older son's prospects for school -- she had decided that he
was clearly "gifted", and needed some kind of special accommodation.
Mom, who was very much caught up in the whole culture surrounding
the "gifted child" -- she has friends who are "geniuses"
(or think they are), knows people whose children have been
declared "geniuses", etc. -- went to a lecture by Linda Kreger
Silverman, spoke to the woman in person after the talk, and
on the basis of mom's description of the son's behavior, the
psychologist ventured a guess that he might have an IQ
somewhere in the vicinity of 200. After that, mom was bound
and determined to get that IQ documented. One of the problems,
apparently, in getting an IQ of 200 documented is that most
of the IQ tests in current use among psychometricians simply don't go up
that high. You have to get somebody who's willing to administer
the Stanford-Binet L-M to have a chance at a number like
that (and forget the L-M these days, after the Justin Chapman
thing). Unfortunately, all mom ever managed to get for
her trouble was a diagnosis of Asperger's -- she came home from
one gifted-program screening in a fury over the intake
psychologist's evaluation result -- "That bitch! Do you
know what she said to me? 'I'm sorry, we don't admit Asperger's
children to our program.'" The upshot of this story is positive,
so far -- the son did get into some decent private schools, and
he seems to be doing pretty well both academically and socially these
days (of course, puberty hasn't hit yet :-/ ).

It's even clear to me, in retrospect (again, I hope nobody
I know is reading this!) that mom "collects" people she
thinks (or has heard) are "smart" for her little salon.
Some of this is explicitly for the boys' sake -- they are
deliberately included in the adult conversation, in (sometimes
painfully obviously) managed ways. I don't (usually) mind
the knowledge that I was "collected" for this purpose
(although I'm afraid I've been a bit of a bust; I don't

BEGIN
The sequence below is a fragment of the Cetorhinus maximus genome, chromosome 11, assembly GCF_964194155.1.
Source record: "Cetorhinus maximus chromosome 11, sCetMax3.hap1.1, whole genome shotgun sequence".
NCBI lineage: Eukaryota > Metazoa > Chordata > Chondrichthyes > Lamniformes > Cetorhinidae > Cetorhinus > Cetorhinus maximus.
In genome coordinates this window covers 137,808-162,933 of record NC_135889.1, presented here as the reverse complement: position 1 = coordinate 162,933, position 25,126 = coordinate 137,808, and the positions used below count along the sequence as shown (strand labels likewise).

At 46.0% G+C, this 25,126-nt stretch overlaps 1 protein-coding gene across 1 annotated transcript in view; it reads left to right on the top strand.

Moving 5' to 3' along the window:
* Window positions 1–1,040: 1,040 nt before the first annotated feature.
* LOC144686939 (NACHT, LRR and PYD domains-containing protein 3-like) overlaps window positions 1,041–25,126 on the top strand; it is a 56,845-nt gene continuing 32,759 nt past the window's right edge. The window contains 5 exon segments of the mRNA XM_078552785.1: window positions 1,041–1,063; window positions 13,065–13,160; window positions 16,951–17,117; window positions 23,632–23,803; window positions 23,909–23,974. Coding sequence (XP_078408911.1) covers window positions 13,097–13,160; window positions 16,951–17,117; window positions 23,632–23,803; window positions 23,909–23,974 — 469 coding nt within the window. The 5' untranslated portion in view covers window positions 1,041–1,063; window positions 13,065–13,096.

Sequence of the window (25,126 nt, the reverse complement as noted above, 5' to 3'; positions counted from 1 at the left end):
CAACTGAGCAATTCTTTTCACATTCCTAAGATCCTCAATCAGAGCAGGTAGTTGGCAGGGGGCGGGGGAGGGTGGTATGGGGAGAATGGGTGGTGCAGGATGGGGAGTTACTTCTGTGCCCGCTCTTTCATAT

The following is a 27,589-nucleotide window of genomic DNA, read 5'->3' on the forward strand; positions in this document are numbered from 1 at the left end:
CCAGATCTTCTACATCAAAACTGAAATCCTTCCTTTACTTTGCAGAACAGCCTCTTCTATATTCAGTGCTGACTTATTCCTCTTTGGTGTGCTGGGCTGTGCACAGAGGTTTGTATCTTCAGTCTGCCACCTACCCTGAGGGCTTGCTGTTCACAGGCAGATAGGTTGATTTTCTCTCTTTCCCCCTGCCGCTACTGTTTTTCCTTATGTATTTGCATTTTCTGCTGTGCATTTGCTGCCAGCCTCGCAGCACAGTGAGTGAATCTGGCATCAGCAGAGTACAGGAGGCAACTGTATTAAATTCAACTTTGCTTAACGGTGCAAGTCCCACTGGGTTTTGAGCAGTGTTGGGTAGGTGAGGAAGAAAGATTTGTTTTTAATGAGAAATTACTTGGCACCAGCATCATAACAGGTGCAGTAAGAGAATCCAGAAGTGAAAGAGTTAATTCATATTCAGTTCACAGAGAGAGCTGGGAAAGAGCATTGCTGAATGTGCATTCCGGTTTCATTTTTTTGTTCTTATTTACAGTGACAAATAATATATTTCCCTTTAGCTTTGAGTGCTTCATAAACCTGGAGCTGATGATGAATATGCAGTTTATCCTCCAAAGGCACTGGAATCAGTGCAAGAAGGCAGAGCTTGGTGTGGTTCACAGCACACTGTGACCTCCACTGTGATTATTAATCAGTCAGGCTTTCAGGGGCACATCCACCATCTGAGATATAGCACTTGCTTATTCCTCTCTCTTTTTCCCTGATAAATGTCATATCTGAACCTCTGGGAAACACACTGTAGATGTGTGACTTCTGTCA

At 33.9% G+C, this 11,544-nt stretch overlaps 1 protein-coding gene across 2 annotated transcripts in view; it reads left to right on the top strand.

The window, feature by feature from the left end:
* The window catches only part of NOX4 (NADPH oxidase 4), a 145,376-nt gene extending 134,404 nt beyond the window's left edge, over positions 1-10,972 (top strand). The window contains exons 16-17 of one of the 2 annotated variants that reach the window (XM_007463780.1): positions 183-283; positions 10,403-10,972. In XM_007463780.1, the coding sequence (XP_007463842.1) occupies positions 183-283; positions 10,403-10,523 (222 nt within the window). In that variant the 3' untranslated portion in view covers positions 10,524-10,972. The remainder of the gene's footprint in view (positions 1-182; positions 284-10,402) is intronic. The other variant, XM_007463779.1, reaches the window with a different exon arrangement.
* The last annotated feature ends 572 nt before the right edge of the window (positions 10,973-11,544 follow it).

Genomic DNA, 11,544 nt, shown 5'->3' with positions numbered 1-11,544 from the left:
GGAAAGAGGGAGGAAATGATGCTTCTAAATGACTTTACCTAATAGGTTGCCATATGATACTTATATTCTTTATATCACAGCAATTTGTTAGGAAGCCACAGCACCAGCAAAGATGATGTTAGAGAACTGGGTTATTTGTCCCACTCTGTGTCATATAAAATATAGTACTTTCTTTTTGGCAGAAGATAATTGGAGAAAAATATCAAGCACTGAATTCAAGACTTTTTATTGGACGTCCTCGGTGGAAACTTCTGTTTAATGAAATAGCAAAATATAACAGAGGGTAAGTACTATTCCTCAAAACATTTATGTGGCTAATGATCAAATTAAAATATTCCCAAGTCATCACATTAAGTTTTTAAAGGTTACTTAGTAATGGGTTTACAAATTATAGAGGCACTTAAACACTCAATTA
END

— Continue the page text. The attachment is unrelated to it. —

think I've lived up to the advance billing I got [through
a mutual acquaintance] ;-> ).

I do not blame any parent for wanting the best possible life
for a child. The desperation, though -- the sheer frantic
scrambling for advantage -- is often painful to watch.
The power wielded by such judgments of human worth is
appalling and ridiculous simultaneously. Ayn Rand maintained
control over her "collective" by dispensing judgments about
the fundamental worth of her friends and admirers -- who
was "rational", who was "irrational", who might be a
"genius" (a Howard Roark or Dagny Taggart clone). If you
don't happen to know "the greatest mind the human race has
ever produced" personally, then you need a "scientific"
standard that'll accomplish the same thing. You need an IQ
score, or an SAT score. And God help anybody who suggests
that the "figure of merit" might be bogus, once you've got
your own certificate of worth. Them's fightin' words!

jfehlinger said...

Greg in Portland wrote:

> Michael is trying to turn you into slashdot. Firt p0st. w00t. pw0ndd!!

I had to look these up:



(I already knew what pr0n and n00b mean.)

I turn up my nose at all these digit-containing
"typo coinages"!

I can type already, you f*ckers! I pwn you!

jfehlinger said...

Obligatory Joni Mitchell:

"Win or lose, win or lose.
To the loser go the heartsick blues.
To the victor goes the spoiler.
Honey, did you win or lose?"

(Boy, have the cigarettes taken their toll.)

jfehlinger said...

Is it really true, BTW, that Real Men don't like Joni Mitchell?

"It was the sound of guys hanging around the Animal House
living room -— where put-downs are high-fived; gadgets are cool;
rock stars, sports heroes, and cyborg battles are awesome;
jobs and Joni Mitchell suck; and babes are simply hot -— or not."

Here's something rather incredible -- a **guy** who sounds
like Joni Mitchell. Doing a not bad (better than some of
Joni's own!) performance of "Amelia" from _Hejira_.

(He doesn't change the pronouns, either --

"...and looking down on everything,
I crashed into his arms. . ."

"I wish that he was here tonight; it's so hard
to obey his sad request of me to kindly stay away.")

Joni's own 1976 performance, from the _Shadows and Light_

Dale Carrico said...

Is it really true, BTW, that Real Men don't like Joni Mitchell?

Well, I adore her, so it must be true.

Boy, have the cigarettes taken their toll.

It's funny, I really think her voice doesn't do real justice to the stature of her amazing poetry in its pre-ravaged state. I think she should redo Blue entirely now. I wish I had a river I could skate away on. I made my baby say good-bye. I think I'd just crumble.

jfehlinger said...

> I wish I had a river I could skate away on.
> I made my baby say good-bye.

You know, apparently that song actually counts in some
quarters as Christmas music. I do seem to hear it on
the radio more often around Christmastime.